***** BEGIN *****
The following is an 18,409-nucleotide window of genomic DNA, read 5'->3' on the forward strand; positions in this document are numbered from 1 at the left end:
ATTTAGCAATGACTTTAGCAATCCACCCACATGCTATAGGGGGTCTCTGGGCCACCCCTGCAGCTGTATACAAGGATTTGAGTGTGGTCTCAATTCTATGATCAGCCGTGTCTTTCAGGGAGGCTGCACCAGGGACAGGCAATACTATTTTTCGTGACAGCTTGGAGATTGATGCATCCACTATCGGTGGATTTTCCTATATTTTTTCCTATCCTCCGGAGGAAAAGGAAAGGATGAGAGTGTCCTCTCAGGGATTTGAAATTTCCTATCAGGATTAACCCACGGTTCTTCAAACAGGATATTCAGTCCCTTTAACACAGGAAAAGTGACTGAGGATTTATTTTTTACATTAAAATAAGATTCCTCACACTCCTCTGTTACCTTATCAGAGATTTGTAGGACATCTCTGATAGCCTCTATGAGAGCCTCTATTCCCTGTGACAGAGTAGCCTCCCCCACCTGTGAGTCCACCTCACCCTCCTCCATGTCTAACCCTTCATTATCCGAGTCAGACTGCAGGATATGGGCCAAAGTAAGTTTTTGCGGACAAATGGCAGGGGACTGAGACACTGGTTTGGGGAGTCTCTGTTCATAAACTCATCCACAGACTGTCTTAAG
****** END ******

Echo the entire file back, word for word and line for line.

The following is an 18,409-nucleotide window of genomic DNA, read 5'->3' on the forward strand; positions in this document are numbered from 1 at the left end:
ATTTAGCAATGACTTTAGCAATCCACCCACATGCTATAGGGGGTCTCTGGGCCACCCCTGCAGCTGTATACAAGGATTTGAGTGTGGTCTCAATTCTATGATCAGCCGTGTCTTTCAGGGAGGCTGCACCAGGGACAGGCAATACTATTTTTCGTGACAGCTTGGAGATTGATGCATCCACTATCGGTGGATTTTCCTATATTTTTTCCTATCCTCCGGAGGAAAAGGAAAGGATGAGAGTGTCCTCTCAGGGATTTGAAATTTCCTATCAGGATTAACCCACGGTTCTTCAAACAGGATATTCAGTCCCTTTAACACAGGAAAAGTGACTGAGGATTTATTTTTTACATTAAAATAAGATTCCTCACACTCCTCTGTTACCTTATCAGAGATTTGTAGGACATCTCTGATAGCCTCTATGAGAGCCTCTATTCCCTGTGACAGAGTAGCCTCCCCCACCTGTGAGTCCACCTCACCCTCCTCCATGTCTAACCCTTCATTATCCGAGTCAGACTGCAGGATATGGGCCAAAGTAAGTTTTTGCGGACAAATGGCAGGGGACTGAGACACTGGTTTGGGGAGTCTCTGTTCATAAACTCATCCACAGACTGTCTTAAG